Prepare students for the future when they will work and interact with AI: This technology is likely to develop and become embedded in many parts of our lives. Preparing students to thoughtfully engage with it, co-create with it and be curious about and know how to interact with other technological developments as they occur.
Seize the opportunity to center the importance of critical thinking and digital literacy. Students will have the opportunity in the future to break the cycle of spreading disinformation, lack of journalistic integrity in news, and elevating accurate and factual research and scholarship. Emphasize the importance of digital literacy, research, and writing skills with students; connect students to library resources for research and writing. As educators, we have an obligation to help guide our students through many types of literacy, including digital media and AI literacy. UCLA’s WI+RE has created the Understanding Misinformation: A Lesson Plan Toolkit, that is geared towards educators who want to prepare students to learn about misinformation. We can get students to vet information like experts.
Lean in to talking to your students about how learning happens: Learning happens when actively engaging with the course material, through conversations and dialogue leading to deepening conceptual understanding.
Academic integrity: Provide clear expectations on how students should cite use of ChatGPT and AI in their work
Discuss Academic Integrity with Your Students:
One of the main concerns instructors have expressed is how to uphold academic integrity and prevent the misuse of tools like ChatGPT (intentional or not). These concerns include:
- Plagiarism (copying and pasting the response that the tool provides; running material through multiple AI generators to avoid detection)
- Lack of proper citation of sources
- Inaccurate, misleading, biased, false, or limited information in responses to question prompts. While some AI detectors have been recently developed, it is unclear how effective they will be long-term and early reports indicate that individuals can easily avoid detection through simple modifications to produced text.
The UCLA Student Conduct Code states, “Unless otherwise specified by the faculty member, all submissions, whether in draft or final form, to meet course requirements (including a paper, project, exam, computer program, oral presentation, or other work) must either be the Student’s own work, or must clearly acknowledge the source.” Unless an instructor indicates otherwise, the use of ChatGPT or other AI tools for course assignments is akin to receiving assistance from another person and raises the same concern that work is not the student’s own. Please communicate this to your students, and consider incorporating this language into your syllabus.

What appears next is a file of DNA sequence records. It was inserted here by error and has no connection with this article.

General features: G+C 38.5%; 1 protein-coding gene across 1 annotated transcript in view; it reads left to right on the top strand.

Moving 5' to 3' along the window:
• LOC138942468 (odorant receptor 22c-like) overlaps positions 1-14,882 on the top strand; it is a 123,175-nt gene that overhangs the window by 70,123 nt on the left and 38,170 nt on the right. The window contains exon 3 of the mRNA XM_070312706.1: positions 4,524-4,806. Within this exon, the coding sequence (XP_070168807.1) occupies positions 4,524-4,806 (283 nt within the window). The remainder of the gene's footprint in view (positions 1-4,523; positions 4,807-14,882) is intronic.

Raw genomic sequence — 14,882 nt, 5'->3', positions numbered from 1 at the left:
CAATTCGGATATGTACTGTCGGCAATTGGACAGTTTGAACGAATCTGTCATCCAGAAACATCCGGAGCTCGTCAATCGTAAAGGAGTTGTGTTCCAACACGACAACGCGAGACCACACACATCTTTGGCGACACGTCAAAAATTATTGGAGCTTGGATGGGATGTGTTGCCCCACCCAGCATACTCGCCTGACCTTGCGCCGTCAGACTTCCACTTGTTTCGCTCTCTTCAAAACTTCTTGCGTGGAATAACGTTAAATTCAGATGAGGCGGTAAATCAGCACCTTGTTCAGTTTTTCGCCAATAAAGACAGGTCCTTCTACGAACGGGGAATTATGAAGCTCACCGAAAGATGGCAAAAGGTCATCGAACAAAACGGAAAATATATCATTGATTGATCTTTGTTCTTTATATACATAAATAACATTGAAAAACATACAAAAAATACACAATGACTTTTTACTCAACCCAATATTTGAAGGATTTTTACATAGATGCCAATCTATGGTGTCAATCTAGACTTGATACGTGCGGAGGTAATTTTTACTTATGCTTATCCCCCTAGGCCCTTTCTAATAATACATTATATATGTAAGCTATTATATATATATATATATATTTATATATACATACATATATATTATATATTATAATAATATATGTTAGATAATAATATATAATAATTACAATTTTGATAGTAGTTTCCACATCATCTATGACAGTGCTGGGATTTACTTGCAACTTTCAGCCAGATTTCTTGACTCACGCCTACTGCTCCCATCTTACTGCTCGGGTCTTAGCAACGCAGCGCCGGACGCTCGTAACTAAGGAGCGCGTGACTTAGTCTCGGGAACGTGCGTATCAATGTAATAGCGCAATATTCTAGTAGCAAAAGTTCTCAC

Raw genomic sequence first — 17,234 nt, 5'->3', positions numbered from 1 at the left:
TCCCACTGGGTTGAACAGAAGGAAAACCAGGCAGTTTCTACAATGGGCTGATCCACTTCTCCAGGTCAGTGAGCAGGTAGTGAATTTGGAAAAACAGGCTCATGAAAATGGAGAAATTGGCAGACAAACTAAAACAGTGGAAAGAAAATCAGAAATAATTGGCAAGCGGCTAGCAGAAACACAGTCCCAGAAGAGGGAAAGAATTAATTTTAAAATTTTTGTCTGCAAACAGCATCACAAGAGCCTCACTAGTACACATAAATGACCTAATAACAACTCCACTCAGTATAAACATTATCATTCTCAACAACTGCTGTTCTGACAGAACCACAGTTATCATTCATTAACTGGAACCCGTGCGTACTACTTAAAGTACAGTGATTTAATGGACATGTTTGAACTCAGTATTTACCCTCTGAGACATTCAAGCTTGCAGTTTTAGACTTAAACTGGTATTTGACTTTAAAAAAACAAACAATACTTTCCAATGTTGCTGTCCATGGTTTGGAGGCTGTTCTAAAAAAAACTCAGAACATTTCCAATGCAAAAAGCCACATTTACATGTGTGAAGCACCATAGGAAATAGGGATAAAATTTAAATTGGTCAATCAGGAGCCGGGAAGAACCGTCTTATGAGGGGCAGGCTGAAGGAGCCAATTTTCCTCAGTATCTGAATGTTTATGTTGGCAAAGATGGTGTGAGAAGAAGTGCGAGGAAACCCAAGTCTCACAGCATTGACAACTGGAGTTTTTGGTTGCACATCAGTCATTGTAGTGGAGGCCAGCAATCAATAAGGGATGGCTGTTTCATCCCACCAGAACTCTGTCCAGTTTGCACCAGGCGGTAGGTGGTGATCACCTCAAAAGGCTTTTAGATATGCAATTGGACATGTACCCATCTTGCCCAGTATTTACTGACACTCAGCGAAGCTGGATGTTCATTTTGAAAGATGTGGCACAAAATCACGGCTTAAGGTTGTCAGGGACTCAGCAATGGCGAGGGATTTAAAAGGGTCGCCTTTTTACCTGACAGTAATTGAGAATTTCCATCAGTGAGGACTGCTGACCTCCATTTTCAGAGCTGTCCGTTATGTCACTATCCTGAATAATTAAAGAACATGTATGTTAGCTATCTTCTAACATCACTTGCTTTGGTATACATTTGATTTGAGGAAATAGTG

Teaching Assistants will be seeking guidance on how to discuss ChatGPT with students and what to do if they suspect submitted work may be AI generated. In addition to talking with your students, make space for conversations with your TAs and other instructional team members to explore this topic and co-construct guidelines.
The ultimate decision and responsibility for how to teach about AI and the establishment of or revision of course policies related to its use lies with the instructor.
View this collaborative Google Doc: AI Examples and Resources to see examples (including Syllabus Language and Policy Language) and resources curated by UCLA’s teaching and learning community.
Talk with your students about ethical issues and limitations related to AI development and use
Discuss the ethical issues and limitations of AI
Facilitate discussions with your students on the impacts of spreading disinformation or biased information, lack of regulation of companies that develop these technologies, and other dangers. While students will likely still continue to use ChatGPT and other tools like it, it is crucial that our community has this shared understanding of both dangers and opportunities.
These technologies are not infallible and their accuracy is subject to a variety of factors, some listed below:
- Prone to filling in replies with incorrect data if there is not enough information available on a subject.
- Lack the ability to understand the context of a particular situation, which can result in inaccurate outputs.
- Large, uncurated datasets scraped from the internet are full of biased data that then informs the models.
- Data is collected from the past, it tends to have a regressive bias that fails to reflect the progress of social movements.